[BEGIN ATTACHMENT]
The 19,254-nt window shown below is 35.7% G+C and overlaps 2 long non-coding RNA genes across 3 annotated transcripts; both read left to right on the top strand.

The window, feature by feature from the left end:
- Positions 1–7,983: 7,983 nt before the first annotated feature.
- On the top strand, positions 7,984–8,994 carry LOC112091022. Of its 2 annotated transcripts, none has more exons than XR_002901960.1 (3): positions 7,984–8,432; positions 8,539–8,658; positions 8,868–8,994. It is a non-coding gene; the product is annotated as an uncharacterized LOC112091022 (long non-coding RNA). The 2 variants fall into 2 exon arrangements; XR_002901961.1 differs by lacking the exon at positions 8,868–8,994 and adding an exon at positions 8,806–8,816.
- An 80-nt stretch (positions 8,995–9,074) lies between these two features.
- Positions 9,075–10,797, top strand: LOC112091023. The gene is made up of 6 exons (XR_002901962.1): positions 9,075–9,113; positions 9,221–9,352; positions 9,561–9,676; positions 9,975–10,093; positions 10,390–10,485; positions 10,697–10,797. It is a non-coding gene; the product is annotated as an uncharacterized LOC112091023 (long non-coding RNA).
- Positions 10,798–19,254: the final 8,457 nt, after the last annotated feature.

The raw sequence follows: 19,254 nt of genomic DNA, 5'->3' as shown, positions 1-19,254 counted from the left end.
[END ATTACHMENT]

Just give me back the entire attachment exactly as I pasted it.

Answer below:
The 19,254-nt window shown below is 35.7% G+C and overlaps 2 long non-coding RNA genes across 3 annotated transcripts; both read left to right on the top strand.

The window, feature by feature from the left end:
- Positions 1–7,983: 7,983 nt before the first annotated feature.
- On the top strand, positions 7,984–8,994 carry LOC112091022. Of its 2 annotated transcripts, none has more exons than XR_002901960.1 (3): positions 7,984–8,432; positions 8,539–8,658; positions 8,868–8,994. It is a non-coding gene; the product is annotated as an uncharacterized LOC112091022 (long non-coding RNA). The 2 variants fall into 2 exon arrangements; XR_002901961.1 differs by lacking the exon at positions 8,868–8,994 and adding an exon at positions 8,806–8,816.
- An 80-nt stretch (positions 8,995–9,074) lies between these two features.
- Positions 9,075–10,797, top strand: LOC112091023. The gene is made up of 6 exons (XR_002901962.1): positions 9,075–9,113; positions 9,221–9,352; positions 9,561–9,676; positions 9,975–10,093; positions 10,390–10,485; positions 10,697–10,797. It is a non-coding gene; the product is annotated as an uncharacterized LOC112091023 (long non-coding RNA).
- Positions 10,798–19,254: the final 8,457 nt, after the last annotated feature.

The raw sequence follows: 19,254 nt of genomic DNA, 5'->3' as shown, positions 1-19,254 counted from the left end.